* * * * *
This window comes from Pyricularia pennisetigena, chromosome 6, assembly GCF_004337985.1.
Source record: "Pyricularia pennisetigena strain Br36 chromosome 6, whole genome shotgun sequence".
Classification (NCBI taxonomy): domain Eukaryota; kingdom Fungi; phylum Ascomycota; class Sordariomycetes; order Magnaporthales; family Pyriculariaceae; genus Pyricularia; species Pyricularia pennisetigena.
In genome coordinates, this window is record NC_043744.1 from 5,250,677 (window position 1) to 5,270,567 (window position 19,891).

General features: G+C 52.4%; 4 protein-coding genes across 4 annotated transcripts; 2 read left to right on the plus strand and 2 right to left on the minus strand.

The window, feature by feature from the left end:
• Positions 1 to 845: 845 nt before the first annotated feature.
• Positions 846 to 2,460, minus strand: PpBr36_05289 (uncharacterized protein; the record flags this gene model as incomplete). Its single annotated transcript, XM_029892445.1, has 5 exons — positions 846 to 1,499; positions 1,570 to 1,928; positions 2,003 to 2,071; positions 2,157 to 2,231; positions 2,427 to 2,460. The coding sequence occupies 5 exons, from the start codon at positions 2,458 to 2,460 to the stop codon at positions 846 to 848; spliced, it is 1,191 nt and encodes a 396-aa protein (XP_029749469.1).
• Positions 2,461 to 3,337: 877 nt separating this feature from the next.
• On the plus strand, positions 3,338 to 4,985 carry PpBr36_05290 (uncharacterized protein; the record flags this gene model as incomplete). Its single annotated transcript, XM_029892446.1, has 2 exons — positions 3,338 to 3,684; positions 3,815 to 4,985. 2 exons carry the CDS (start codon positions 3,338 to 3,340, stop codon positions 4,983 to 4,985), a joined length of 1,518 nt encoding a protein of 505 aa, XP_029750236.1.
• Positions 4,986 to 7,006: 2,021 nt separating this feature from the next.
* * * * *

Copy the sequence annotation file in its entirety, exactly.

This window comes from Pyricularia pennisetigena, chromosome 6, assembly GCF_004337985.1.
Source record: "Pyricularia pennisetigena strain Br36 chromosome 6, whole genome shotgun sequence".
Classification (NCBI taxonomy): domain Eukaryota; kingdom Fungi; phylum Ascomycota; class Sordariomycetes; order Magnaporthales; family Pyriculariaceae; genus Pyricularia; species Pyricularia pennisetigena.
In genome coordinates, this window is record NC_043744.1 from 5,250,677 (window position 1) to 5,270,567 (window position 19,891).

General features: G+C 52.4%; 4 protein-coding genes across 4 annotated transcripts; 2 read left to right on the plus strand and 2 right to left on the minus strand.

The window, feature by feature from the left end:
• Positions 1 to 845: 845 nt before the first annotated feature.
• Positions 846 to 2,460, minus strand: PpBr36_05289 (uncharacterized protein; the record flags this gene model as incomplete). Its single annotated transcript, XM_029892445.1, has 5 exons — positions 846 to 1,499; positions 1,570 to 1,928; positions 2,003 to 2,071; positions 2,157 to 2,231; positions 2,427 to 2,460. The coding sequence occupies 5 exons, from the start codon at positions 2,458 to 2,460 to the stop codon at positions 846 to 848; spliced, it is 1,191 nt and encodes a 396-aa protein (XP_029749469.1).
• Positions 2,461 to 3,337: 877 nt separating this feature from the next.
• On the plus strand, positions 3,338 to 4,985 carry PpBr36_05290 (uncharacterized protein; the record flags this gene model as incomplete). Its single annotated transcript, XM_029892446.1, has 2 exons — positions 3,338 to 3,684; positions 3,815 to 4,985. 2 exons carry the CDS (start codon positions 3,338 to 3,340, stop codon positions 4,983 to 4,985), a joined length of 1,518 nt encoding a protein of 505 aa, XP_029750236.1.
• Positions 4,986 to 7,006: 2,021 nt separating this feature from the next.